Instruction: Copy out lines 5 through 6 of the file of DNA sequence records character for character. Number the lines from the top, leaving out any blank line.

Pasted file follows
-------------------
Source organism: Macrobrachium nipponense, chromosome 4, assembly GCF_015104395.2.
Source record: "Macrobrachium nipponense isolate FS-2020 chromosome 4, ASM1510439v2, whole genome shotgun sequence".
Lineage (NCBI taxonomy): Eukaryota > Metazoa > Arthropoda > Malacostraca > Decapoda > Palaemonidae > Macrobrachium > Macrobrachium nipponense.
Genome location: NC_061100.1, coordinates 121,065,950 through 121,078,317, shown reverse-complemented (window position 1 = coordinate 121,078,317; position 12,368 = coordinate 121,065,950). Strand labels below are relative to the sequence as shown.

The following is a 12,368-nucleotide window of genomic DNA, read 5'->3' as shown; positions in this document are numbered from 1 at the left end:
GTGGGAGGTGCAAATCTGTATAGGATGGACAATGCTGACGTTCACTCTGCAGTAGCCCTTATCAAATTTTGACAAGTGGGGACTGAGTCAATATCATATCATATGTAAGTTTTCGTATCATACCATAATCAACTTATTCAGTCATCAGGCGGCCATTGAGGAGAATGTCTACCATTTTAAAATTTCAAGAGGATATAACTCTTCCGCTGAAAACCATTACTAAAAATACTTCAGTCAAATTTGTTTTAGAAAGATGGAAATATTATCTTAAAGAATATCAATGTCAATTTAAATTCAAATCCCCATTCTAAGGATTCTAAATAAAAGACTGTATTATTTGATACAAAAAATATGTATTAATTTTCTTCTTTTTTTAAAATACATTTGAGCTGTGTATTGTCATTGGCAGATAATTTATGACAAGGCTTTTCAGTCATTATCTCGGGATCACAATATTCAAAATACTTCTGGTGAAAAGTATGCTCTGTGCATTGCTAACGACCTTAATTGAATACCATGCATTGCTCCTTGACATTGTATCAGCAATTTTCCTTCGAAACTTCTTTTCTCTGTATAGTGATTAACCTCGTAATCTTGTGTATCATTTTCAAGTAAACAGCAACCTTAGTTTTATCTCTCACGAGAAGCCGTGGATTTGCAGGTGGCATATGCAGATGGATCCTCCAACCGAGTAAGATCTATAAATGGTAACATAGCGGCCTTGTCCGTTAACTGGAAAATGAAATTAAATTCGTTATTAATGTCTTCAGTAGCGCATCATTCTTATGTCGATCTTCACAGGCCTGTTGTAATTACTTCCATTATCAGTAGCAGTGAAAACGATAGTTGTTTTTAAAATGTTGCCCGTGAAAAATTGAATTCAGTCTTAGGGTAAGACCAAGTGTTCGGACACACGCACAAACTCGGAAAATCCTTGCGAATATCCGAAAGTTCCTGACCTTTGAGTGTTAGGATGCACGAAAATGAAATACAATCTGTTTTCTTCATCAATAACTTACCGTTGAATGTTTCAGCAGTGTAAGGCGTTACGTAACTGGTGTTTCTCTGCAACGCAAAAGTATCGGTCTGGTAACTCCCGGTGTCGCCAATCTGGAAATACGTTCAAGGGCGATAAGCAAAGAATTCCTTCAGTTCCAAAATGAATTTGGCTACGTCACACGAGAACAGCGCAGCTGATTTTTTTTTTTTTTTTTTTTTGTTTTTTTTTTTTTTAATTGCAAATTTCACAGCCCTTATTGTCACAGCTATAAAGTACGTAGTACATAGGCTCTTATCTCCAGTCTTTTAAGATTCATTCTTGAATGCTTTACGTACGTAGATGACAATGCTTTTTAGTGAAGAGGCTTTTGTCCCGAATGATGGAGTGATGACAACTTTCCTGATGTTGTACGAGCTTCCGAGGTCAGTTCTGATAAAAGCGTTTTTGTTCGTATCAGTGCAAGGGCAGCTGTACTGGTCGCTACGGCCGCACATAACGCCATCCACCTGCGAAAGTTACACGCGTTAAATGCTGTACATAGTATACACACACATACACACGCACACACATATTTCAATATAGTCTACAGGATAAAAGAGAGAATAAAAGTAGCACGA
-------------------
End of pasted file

The following is a 12,368-nucleotide window of genomic DNA, read 5'->3' as shown; positions in this document are numbered from 1 at the left end:
GTGGGAGGTGCAAATCTGTATAGGATGGACAATGCTGACGTTCACTCTGCAGTAGCCCTTATCAAATTTTGACAAGTGGGGACTGAGTCAATATCATATCATATGTAAGTTTTCGTATCATACCATAATCAACTTATTCAGTCATCAGGCGGCCATTGAGGAGAATGTCTACCATTTTAAAATTTCAAGAGGATATAACTCTTCCGCTGAAAACCATTACTAAAAATACTTCAGTCAAATTTGTTTTAGAAAGATGGAAATATTATCTTAAAGAATATCAATGTCAATTTAAATTCAAATCCCCATTCTAAGGATTCTAAATAAAAGACTGTATTATTTGATACAAAAAATATGTATTAATTTTCTTCTTTTTTTAAAATACATTTGAGCTGTGTATTGTCATTGGCAGATAATTTATGACAAGGCTTTTCAGTCATTATCTCGGGATCACAATATTCAAAATACTTCTGGTGAAAAGTATGCTCTGTGCATTGCTAACGACCTTAATTGAATACCATGCATTGCTCCTTGACATTGTATCAGCAATTTTCCTTCGAAACTTCTTTTCTCTGTATAGTGATTAACCTCGTAATCTTGTGTATCATTTTCAAGTAAACAGCAACCTTAGTTTTATCTCTCACGAGAAGCCGTGGATTTGCAGGTGGCATATGCAGATGGATCCTCCAACCGAGTAAGATCTATAAATGGTAACATAGCGGCCTTGTCCGTTAACTGGAAAATGAAATTAAATTCGTTATTAATGTCTTCAGTAGCGCATCATTCTTATGTCGATCTTCACAGGCCTGTTGTAATTACTTCCATTATCAGTAGCAGTGAAAACGATAGTTGTTTTTAAAATGTTGCCCGTGAAAAATTGAATTCAGTCTTAGGGTAAGACCAAGTGTTCGGACACACGCACAAACTCGGAAAATCCTTGCGAATATCCGAAAGTTCCTGACCTTTGAGTGTTAGGATGCACGAAAATGAAATACAATCTGTTTTCTTCATCAATAACTTACCGTTGAATGTTTCAGCAGTGTAAGGCGTTACGTAACTGGTGTTTCTCTGCAACGCAAAAGTATCGGTCTGGTAACTCCCGGTGTCGCCAATCTGGAAATACGTTCAAGGGCGATAAGCAAAGAATTCCTTCAGTTCCAAAATGAATTTGGCTACGTCACACGAGAACAGCGCAGCTGATTTTTTTTTTTTTTTTTTTTTGTTTTTTTTTTTTTTAATTGCAAATTTCACAGCCCTTATTGTCACAGCTATAAAGTACGTAGTACATAGGCTCTTATCTCCAGTCTTTTAAGATTCATTCTTGAATGCTTTACGTACGTAGATGACAATGCTTTTTAGTGAAGAGGCTTTTGTCCCGAATGATGGAGTGATGACAACTTTCCTGATGTTGTACGAGCTTCCGAGGTCAGTTCTGATAAAAGCGTTTTTGTTCGTATCAGTGCAAGGGCAGCTGTACTGGTCGCTACGGCCGCACATAACGCCATCCACCTGCGAAAGTTACACGCGTTAAATGCTGTACATAGTATACACACACATACACACGCACACACATATTTCAATATAGTCTACAGGATAAAAGAGAGAATAAAAGTAGCACGA